Are the Lords listening? Creating connections between people and Parliament - Information Committee Contents



61.  The Committee heard a powerful case that Parliament should make its data more easily available online. Ben Hammersley, Associate Editor of Wired magazine, argued that it was "morally and ethically wrong" for Parliament not to make its data available in a form which could be re-used and analysed by others (Q 79). Simon McManus, a web developer, explained that most parliamentary publications were published in Portable Document Format (PDF), which caused "a number of problems:

(1)  Individual pages and sections are not indexed by search engines.

(2)  It is difficult to programmatically extract data from a PDF.

(3)  It is not possible to reference particular sections of a document."

62.  Publishing information in a PDF document can give the author or publisher some control over how the document is accessed and used. However, it can limit people's ability to use the data within the document. The effect of Parliament publishing information in PDF only was vividly seen recently in relation to MPs' allowances. People told the Committee that the information which Parliament produces (for instance in relation to legislation or expenses) is essentially public information and so there needed to be much greater "data transparency" (Q 86). The Hansard Society said that "Parliament must get better at making digital content available" and do "a lot more" to make its data available in a form that "people can then choose to reproduce and access." They suggested that the parliamentary website should become "a repository of information which the public can access on its own terms and in its own way" (QQ 4, 10). The Hansard Society and others emphasised that making digital content easily available online would be "a big step forward". Moreover, it should be "viewed as a tool to enhance communication and engagement, rather than simply viewed in a technology-context." As Simon McManus said, if Parliament were to make its data easily available online it would help people to "interact with both Houses" (p 143). Tom Watson MP, then Minster for Digital Engagement, agreed that people outside Parliament would be able to use Parliament's data to "make the richness of what we do here come alive to a wider community of people … our challenge is to provide all the data that we have got in a way whereby people can find their own value with it and their own ideas and innovation" (Q 265).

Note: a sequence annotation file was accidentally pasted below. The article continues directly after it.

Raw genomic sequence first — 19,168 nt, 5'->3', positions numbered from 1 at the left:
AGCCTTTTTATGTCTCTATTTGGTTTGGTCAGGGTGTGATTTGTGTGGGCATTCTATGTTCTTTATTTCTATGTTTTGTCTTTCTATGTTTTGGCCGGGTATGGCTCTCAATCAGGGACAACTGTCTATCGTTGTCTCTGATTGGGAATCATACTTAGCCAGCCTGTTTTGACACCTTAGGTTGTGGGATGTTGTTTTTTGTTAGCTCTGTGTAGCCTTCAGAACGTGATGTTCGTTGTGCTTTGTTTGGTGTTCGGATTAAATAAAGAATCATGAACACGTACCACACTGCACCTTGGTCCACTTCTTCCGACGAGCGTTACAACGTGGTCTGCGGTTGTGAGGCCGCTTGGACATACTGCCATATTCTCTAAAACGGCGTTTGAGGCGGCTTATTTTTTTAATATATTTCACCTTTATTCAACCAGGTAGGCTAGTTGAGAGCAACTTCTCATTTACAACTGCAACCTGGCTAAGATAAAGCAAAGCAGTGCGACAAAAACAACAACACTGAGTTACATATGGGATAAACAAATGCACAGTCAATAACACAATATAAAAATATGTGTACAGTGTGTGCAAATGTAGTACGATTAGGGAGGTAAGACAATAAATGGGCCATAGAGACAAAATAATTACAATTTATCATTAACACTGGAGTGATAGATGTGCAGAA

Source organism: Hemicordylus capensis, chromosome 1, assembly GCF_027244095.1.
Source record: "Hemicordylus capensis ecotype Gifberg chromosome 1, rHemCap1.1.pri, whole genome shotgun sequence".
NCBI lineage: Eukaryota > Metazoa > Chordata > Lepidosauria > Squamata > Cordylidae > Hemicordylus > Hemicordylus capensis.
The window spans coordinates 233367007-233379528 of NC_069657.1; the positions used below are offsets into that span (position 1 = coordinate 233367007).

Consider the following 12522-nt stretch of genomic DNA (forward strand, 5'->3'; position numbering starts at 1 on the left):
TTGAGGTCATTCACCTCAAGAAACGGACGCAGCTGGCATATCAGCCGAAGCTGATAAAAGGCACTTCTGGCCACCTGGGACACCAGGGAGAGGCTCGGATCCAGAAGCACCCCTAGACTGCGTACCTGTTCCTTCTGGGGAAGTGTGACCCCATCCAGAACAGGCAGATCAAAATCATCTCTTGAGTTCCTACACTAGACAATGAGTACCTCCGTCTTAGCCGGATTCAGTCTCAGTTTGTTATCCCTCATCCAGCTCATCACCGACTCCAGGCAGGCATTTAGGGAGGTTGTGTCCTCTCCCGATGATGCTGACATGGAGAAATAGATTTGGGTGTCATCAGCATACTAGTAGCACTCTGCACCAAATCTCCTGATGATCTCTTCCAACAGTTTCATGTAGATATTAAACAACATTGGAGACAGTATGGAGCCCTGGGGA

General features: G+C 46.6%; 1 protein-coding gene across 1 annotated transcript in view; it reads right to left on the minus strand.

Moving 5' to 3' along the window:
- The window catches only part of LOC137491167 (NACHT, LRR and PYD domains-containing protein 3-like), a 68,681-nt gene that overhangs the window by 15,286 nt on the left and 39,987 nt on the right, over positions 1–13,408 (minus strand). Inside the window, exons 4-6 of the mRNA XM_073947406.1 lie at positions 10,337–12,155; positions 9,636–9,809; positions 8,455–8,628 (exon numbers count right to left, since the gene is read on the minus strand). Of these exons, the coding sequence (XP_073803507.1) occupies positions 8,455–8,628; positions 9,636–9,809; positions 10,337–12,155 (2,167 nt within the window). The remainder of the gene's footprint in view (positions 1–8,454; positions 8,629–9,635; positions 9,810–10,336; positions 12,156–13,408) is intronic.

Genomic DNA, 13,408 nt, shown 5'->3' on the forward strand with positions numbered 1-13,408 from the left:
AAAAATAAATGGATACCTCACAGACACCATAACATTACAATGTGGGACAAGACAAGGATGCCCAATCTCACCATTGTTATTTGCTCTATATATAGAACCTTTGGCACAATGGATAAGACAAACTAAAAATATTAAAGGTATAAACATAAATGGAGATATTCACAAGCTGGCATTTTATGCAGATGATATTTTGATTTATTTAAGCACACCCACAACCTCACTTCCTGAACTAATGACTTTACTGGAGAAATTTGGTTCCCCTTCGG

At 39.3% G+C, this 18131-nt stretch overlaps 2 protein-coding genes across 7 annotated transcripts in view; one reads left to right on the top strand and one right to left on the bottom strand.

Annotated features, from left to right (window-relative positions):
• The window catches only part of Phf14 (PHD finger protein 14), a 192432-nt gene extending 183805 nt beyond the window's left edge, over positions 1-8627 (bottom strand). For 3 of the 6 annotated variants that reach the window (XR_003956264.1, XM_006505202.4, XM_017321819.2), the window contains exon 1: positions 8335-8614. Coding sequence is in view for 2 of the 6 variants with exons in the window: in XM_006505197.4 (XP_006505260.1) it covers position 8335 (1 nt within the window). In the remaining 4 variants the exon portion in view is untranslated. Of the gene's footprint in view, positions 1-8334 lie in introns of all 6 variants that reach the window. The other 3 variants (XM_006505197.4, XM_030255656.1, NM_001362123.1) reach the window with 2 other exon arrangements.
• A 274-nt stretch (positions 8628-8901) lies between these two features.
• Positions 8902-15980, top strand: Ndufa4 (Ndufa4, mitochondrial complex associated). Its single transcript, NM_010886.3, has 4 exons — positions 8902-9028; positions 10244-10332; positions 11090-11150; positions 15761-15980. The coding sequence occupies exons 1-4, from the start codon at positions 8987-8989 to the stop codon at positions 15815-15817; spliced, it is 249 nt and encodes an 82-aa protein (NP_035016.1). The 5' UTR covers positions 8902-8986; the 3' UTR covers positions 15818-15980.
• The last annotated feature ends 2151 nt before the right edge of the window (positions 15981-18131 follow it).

Making public data available online for re-use

63.  There is a general drive to make public data available online for re-use. On 21 January, his first full day in office, President Obama issued a 'Memorandum on Transparency and Open Government', in which he said that American executive departments and agencies "should harness new technologies to put information about their operations and decisions online and readily available to the public." Following that, the executive branch of the US Federal Government in May 2009 launched a website which allows the public easily to find, download, and use datasets that are generated and held by the Federal Government. In a statement to the House of Commons on 10 June, the Prime Minister announced that he had asked Sir Tim Berners-Lee, who is credited with inventing the worldwide web, to help the Government "to drive the opening up of access to Government data on the web over the coming months".[13] In a speech on 25 June David Cameron MP pledged to publish government data online in a standardised format and to "create a new 'right to data' so that further datasets can be requested by the public."

64.  What data should Parliament make more easily available online? The Hansard Society suggested a range of information from "transcripts of Hansard to digital video" (p 13). Others asked for information related to core parliamentary business, the "fundamental things" that Parliament does: legislation, expenses, Hansard, divisions, submissions to committees, and committee reports (pp 84, 104-05, 142; QQ 264-72). The "Free our Bills" campaign, run by mySociety, calls for Parliament to publish Bills in an electronic format that allows the public to access the underlying data so that they can build computer programmes and services around the Bills. The campaign has attracted some publicity and, as with the controversy around placing parliamentary proceedings on YouTube (see above paragraph 40), has led to criticism of Parliament. In a speech on 26 May David Cameron MP said that the way Bills were published online was "stifling innovation and blocking democratic engagement." He said that a Conservative government would "publish all Parliamentary information online" in accordance with open standards. "This will help people easily access Bills and other legislation in order to create useful applications—like text alerts when something you're interested in is debated. And it will mean many more expert eyes helping to explain laws as they're formed, flagging up flaws and suggestions for improvement." Jo Swinson MP supported mySociety's proposal that Bills should include electronic 'tags'. She told the Committee that "although being a slightly 'techie' solution" it would "really help people to connect with the progress of Bills so that they can make their views heard on the different amendments, the different issues that are being discussed". Tom Watson MP agreed that if people could see in digital format "the whole journey a piece of legislation takes" through Parliament, it would give them "a greater ownership" of what Parliament does (Q 268).